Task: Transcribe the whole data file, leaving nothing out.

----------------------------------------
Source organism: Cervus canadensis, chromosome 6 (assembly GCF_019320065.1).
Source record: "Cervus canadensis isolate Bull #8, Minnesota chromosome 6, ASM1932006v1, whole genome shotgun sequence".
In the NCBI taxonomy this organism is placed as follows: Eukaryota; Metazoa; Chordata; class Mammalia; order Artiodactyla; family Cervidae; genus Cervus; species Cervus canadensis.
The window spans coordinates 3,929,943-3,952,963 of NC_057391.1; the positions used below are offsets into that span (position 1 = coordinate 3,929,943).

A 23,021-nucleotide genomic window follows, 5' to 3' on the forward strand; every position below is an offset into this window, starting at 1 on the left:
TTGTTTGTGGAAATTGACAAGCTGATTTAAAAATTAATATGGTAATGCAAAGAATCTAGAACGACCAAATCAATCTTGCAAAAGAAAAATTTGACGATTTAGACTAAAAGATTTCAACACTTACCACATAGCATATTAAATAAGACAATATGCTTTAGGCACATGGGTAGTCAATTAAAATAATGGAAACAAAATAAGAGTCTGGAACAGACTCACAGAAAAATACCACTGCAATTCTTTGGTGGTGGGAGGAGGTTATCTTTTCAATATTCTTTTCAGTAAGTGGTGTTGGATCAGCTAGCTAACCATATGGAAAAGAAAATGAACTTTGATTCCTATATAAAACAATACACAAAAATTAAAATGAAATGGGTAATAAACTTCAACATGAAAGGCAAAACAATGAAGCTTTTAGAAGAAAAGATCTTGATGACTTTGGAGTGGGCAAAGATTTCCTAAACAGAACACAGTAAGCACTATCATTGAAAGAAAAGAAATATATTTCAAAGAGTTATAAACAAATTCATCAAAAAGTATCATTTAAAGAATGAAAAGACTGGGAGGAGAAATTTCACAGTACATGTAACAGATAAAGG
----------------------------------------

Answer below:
Source organism: Cervus canadensis, chromosome 6 (assembly GCF_019320065.1).
Source record: "Cervus canadensis isolate Bull #8, Minnesota chromosome 6, ASM1932006v1, whole genome shotgun sequence".
In the NCBI taxonomy this organism is placed as follows: Eukaryota; Metazoa; Chordata; class Mammalia; order Artiodactyla; family Cervidae; genus Cervus; species Cervus canadensis.
The window spans coordinates 3,929,943-3,952,963 of NC_057391.1; the positions used below are offsets into that span (position 1 = coordinate 3,929,943).

A 23,021-nucleotide genomic window follows, 5' to 3' on the forward strand; every position below is an offset into this window, starting at 1 on the left:
TTGTTTGTGGAAATTGACAAGCTGATTTAAAAATTAATATGGTAATGCAAAGAATCTAGAACGACCAAATCAATCTTGCAAAAGAAAAATTTGACGATTTAGACTAAAAGATTTCAACACTTACCACATAGCATATTAAATAAGACAATATGCTTTAGGCACATGGGTAGTCAATTAAAATAATGGAAACAAAATAAGAGTCTGGAACAGACTCACAGAAAAATACCACTGCAATTCTTTGGTGGTGGGAGGAGGTTATCTTTTCAATATTCTTTTCAGTAAGTGGTGTTGGATCAGCTAGCTAACCATATGGAAAAGAAAATGAACTTTGATTCCTATATAAAACAATACACAAAAATTAAAATGAAATGGGTAATAAACTTCAACATGAAAGGCAAAACAATGAAGCTTTTAGAAGAAAAGATCTTGATGACTTTGGAGTGGGCAAAGATTTCCTAAACAGAACACAGTAAGCACTATCATTGAAAGAAAAGAAATATATTTCAAAGAGTTATAAACAAATTCATCAAAAAGTATCATTTAAAGAATGAAAAGACTGGGAGGAGAAATTTCACAGTACATGTAACAGATAAAGG